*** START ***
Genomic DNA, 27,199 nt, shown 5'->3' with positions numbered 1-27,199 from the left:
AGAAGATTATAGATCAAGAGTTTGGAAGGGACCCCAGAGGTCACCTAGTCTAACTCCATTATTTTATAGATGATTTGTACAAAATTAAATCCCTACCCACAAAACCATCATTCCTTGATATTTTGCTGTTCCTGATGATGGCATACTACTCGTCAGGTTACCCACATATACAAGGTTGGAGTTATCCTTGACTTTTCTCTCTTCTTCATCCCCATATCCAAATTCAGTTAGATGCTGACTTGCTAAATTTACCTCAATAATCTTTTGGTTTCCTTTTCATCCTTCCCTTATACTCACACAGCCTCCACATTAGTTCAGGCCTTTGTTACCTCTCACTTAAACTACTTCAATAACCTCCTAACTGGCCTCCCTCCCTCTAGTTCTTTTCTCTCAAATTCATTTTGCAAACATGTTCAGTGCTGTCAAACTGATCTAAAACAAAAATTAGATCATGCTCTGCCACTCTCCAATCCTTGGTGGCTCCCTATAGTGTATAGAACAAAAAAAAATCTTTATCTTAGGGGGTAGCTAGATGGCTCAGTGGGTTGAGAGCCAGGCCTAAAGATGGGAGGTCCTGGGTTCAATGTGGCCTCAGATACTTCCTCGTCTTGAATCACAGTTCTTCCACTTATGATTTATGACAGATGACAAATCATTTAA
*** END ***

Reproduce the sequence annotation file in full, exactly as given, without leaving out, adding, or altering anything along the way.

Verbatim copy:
Genomic DNA, 27,199 nt, shown 5'->3' with positions numbered 1-27,199 from the left:
AGAAGATTATAGATCAAGAGTTTGGAAGGGACCCCAGAGGTCACCTAGTCTAACTCCATTATTTTATAGATGATTTGTACAAAATTAAATCCCTACCCACAAAACCATCATTCCTTGATATTTTGCTGTTCCTGATGATGGCATACTACTCGTCAGGTTACCCACATATACAAGGTTGGAGTTATCCTTGACTTTTCTCTCTTCTTCATCCCCATATCCAAATTCAGTTAGATGCTGACTTGCTAAATTTACCTCAATAATCTTTTGGTTTCCTTTTCATCCTTCCCTTATACTCACACAGCCTCCACATTAGTTCAGGCCTTTGTTACCTCTCACTTAAACTACTTCAATAACCTCCTAACTGGCCTCCCTCCCTCTAGTTCTTTTCTCTCAAATTCATTTTGCAAACATGTTCAGTGCTGTCAAACTGATCTAAAACAAAAATTAGATCATGCTCTGCCACTCTCCAATCCTTGGTGGCTCCCTATAGTGTATAGAACAAAAAAAAATCTTTATCTTAGGGGGTAGCTAGATGGCTCAGTGGGTTGAGAGCCAGGCCTAAAGATGGGAGGTCCTGGGTTCAATGTGGCCTCAGATACTTCCTCGTCTTGAATCACAGTTCTTCCACTTATGATTTATGACAGATGACAAATCATTTAA